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Author Topic: computer lettering  (Read 3366 times)

Crossie

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computer lettering
« on: February 09, 2016, 09:05:17 PM »


 I need a bit of advice from those folk who know more about computer printing than I, so I hope that this question is in the right place! What are the easiest or best programmes or should I say 'apps'? that are readily available for me to produce some lettering of the sizes and fonts that I want for a model. I don't want to buy some mega complex thing that a graphic designer might use commercially. I use a laptop running W10 and have a good printer to print them onto some waterslide transfer paper. I've used this paper before using hand drawn designs which were scanned and then printed and want to use this rather than, say, Letraset.  I've tried a bit of a search on this Forum but couldn't get a result, might have asked the wrong search question though!

                                                               Trevor
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Peter Fitness

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Re: computer lettering
« Reply #1 on: February 09, 2016, 09:34:42 PM »

I use either Photoshop Elements, which is a cut down (and much cheaper) version of the full Photoshop software, or Print Shop v 3.5 by Broderbund. Print Shop is cheaper than Photoshop and is not as comprehensive, but it's easy to use and has a good range of fonts available. The latest version is v 4.0.


Peter.
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dougal99

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Re: computer lettering
« Reply #2 on: February 09, 2016, 09:49:28 PM »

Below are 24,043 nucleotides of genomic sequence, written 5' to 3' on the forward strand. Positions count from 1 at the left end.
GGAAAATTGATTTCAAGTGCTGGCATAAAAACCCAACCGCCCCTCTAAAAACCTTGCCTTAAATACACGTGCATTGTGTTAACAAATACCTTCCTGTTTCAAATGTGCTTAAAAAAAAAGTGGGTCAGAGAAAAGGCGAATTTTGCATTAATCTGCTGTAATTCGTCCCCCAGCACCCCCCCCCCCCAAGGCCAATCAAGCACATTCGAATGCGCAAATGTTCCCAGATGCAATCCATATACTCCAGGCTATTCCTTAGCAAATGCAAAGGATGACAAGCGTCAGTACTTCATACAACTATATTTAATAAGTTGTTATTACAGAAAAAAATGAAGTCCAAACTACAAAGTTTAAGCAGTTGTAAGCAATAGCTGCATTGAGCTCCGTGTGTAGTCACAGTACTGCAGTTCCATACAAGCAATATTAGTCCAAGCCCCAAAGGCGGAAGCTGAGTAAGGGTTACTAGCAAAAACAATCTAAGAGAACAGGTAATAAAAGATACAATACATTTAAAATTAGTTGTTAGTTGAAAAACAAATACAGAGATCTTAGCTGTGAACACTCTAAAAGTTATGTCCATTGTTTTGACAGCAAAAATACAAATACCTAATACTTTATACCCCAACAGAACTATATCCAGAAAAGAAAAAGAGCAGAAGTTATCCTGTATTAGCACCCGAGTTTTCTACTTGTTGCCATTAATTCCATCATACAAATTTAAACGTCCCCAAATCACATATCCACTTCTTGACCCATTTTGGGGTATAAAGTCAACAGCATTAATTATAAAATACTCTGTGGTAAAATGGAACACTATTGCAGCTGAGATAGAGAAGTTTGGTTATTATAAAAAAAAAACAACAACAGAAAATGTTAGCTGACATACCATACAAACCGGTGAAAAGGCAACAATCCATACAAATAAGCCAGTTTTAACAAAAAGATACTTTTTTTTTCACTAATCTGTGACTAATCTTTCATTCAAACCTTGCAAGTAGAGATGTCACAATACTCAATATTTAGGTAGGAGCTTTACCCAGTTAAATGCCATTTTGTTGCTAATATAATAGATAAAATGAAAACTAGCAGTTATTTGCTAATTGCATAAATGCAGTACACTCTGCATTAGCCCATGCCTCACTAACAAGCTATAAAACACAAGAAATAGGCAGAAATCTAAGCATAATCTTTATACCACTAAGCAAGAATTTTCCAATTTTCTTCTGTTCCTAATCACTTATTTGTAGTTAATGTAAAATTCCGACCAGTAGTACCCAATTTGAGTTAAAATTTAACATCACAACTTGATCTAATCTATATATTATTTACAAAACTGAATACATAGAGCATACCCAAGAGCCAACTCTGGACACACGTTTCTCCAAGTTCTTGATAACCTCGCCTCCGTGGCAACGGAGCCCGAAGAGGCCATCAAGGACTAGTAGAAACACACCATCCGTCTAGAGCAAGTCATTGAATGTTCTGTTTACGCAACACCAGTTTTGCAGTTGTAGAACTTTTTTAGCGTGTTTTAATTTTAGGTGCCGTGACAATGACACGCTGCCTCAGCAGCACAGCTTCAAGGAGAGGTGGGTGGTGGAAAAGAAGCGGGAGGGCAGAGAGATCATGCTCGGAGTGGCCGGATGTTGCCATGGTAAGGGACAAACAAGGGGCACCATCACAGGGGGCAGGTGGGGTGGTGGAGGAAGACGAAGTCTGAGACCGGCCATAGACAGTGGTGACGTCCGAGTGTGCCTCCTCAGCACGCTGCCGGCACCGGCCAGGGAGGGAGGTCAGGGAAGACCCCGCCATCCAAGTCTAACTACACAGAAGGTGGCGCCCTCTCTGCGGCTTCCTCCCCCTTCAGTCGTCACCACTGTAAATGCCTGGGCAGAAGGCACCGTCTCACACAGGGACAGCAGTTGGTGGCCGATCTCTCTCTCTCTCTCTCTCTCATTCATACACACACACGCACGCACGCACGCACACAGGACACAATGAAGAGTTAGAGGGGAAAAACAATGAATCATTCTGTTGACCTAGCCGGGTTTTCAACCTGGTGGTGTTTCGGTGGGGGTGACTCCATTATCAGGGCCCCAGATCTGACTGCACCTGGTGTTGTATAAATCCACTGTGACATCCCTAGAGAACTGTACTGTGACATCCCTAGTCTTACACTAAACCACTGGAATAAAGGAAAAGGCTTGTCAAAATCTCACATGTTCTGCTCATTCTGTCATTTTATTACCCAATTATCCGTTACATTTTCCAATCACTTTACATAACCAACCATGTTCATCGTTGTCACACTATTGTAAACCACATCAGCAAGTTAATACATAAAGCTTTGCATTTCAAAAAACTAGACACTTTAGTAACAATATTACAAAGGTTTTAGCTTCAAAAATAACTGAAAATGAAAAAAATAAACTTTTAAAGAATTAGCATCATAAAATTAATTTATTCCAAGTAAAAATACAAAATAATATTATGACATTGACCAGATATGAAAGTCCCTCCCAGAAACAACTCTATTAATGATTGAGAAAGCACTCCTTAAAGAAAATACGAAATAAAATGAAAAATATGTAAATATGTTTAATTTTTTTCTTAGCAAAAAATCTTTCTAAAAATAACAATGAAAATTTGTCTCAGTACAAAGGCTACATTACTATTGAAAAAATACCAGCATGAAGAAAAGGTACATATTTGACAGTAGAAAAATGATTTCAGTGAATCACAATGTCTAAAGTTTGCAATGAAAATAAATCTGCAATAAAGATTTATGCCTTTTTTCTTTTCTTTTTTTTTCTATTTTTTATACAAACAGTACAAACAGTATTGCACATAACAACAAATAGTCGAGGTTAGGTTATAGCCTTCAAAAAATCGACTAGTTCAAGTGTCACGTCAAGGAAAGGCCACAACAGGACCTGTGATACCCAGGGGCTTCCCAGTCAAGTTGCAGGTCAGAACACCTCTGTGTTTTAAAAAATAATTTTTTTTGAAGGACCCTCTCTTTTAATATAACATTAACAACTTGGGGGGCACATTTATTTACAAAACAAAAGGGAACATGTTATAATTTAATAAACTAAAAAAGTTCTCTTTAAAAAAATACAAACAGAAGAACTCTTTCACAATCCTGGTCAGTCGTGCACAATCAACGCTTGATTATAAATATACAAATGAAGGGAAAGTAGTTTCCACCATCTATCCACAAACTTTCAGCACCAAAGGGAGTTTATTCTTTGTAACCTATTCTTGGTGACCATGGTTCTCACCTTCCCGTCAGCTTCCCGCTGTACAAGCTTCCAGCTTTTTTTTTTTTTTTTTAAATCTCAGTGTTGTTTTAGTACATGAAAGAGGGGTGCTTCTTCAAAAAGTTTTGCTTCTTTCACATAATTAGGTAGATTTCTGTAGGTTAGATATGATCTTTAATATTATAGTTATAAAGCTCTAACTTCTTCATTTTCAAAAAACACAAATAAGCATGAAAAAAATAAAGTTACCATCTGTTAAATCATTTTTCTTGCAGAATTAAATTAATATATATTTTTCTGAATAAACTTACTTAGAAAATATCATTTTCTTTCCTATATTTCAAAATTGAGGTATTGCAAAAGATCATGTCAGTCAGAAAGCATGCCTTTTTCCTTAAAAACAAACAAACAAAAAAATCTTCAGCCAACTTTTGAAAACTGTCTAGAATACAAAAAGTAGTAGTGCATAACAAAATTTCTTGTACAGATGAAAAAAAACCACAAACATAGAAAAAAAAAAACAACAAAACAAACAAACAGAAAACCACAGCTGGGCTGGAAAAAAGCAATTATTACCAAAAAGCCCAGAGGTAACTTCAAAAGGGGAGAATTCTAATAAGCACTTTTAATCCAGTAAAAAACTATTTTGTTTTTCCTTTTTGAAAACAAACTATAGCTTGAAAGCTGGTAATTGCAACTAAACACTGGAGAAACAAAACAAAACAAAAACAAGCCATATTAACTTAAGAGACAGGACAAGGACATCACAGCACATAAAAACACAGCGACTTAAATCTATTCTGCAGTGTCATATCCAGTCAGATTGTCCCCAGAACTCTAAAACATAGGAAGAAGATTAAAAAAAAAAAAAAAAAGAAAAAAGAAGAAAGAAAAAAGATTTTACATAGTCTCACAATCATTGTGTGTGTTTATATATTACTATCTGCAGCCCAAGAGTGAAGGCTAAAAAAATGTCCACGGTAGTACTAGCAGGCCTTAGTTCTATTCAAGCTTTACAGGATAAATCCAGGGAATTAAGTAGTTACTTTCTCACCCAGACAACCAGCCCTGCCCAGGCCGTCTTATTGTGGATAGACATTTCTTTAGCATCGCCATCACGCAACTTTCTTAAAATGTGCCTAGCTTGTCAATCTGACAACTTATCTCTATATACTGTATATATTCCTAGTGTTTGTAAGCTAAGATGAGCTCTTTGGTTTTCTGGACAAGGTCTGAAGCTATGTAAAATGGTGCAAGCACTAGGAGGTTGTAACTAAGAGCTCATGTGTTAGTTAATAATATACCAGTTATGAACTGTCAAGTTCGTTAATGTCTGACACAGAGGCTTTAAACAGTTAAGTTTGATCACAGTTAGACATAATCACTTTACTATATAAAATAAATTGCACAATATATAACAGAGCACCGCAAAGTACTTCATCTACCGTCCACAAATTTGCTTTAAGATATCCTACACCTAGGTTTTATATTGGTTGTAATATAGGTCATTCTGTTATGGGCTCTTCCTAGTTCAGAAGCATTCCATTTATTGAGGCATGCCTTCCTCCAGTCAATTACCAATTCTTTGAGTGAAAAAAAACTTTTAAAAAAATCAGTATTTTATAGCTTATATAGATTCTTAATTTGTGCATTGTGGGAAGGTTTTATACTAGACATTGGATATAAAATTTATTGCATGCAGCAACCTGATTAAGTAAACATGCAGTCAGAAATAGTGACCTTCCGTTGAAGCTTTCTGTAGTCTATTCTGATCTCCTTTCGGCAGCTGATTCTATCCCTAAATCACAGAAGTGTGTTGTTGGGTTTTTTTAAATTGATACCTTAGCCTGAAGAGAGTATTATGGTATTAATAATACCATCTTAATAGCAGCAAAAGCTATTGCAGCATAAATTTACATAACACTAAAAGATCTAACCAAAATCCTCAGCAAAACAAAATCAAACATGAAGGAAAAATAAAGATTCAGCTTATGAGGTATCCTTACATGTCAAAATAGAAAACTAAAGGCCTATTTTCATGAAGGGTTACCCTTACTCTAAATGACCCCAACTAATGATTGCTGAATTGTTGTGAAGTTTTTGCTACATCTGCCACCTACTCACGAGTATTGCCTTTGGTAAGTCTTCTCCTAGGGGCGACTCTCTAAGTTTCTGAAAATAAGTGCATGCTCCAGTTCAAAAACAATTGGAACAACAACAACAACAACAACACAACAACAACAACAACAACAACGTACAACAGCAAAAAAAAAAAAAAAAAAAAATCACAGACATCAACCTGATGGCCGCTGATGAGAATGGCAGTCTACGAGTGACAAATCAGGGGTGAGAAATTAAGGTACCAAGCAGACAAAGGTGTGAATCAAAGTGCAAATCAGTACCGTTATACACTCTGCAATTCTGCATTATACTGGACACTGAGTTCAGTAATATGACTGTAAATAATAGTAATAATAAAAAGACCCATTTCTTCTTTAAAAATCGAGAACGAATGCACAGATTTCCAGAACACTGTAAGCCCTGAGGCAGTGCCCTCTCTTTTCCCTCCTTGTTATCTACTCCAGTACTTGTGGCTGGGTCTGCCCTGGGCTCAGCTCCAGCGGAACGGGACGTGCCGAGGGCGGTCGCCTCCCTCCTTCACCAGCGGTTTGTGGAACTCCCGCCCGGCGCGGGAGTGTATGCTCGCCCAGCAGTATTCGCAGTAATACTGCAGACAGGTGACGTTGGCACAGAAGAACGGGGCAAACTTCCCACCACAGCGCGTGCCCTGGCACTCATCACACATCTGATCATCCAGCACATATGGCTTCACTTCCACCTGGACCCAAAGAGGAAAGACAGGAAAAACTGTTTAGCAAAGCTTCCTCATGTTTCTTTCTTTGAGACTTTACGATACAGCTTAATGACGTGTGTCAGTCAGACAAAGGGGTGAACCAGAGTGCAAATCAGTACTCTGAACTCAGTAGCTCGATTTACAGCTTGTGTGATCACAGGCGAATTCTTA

Any word processor will allow you to scale fonts and produce bold or italic characters. Open office or Libre office are free. If you want to produce curved text Fontart is part of Open office.
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tigertiger

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Re: computer lettering
« Reply #3 on: February 10, 2016, 02:47:16 AM »

If it is just basic lettering, MS Word has a range of about 100 fonts already in it (you can change size and color), and there are also special effects fonts like curved (you can adjust curves).
You can also download some special fonts free, but watch out for adware.
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canabus

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Re: computer lettering
« Reply #4 on: February 10, 2016, 08:18:47 AM »

Hi
I use Office of an old paint shop pro 7 and down load a few font pack for free(about 300,000 fonts), but, a lot look the same to me.
I found one which I am getting laser cut out of my false transom.
The plan is to put tinted plastic at the back of this , so it looks like black writing, but, I will have blue LED lights to switch on via a servo.
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Crossie

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Re: computer lettering
« Reply #5 on: February 10, 2016, 01:19:06 PM »

Hi All,
           Many thanks for the replies so plenty of options for me to try. Before I download anything extra  I'm working my way thought the built in programmes/apps. My biggest difficulty is not so much in finding fonts and creating the letters as I want them, but it is more in the setting up of the 'page' and understanding the plethora of instructions and menu options simply because I do not use these systems frequently enough, and trying to frequently refer to 'help pages' is frustrating and trying to remember them is even worse- - must be an age thing!. All this is made worse over the past couple of days as Microscams wonderful new W10 seems to have added updates and the keyboard now often produces un-demanded results like menus and bluerectangles everywhere. And I haven't even bashed this 'device' in rage- - - - honest >>:-( . Not yet!

                            Trevor.
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tigertiger

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Re: computer lettering
« Reply #6 on: February 10, 2016, 02:11:57 PM »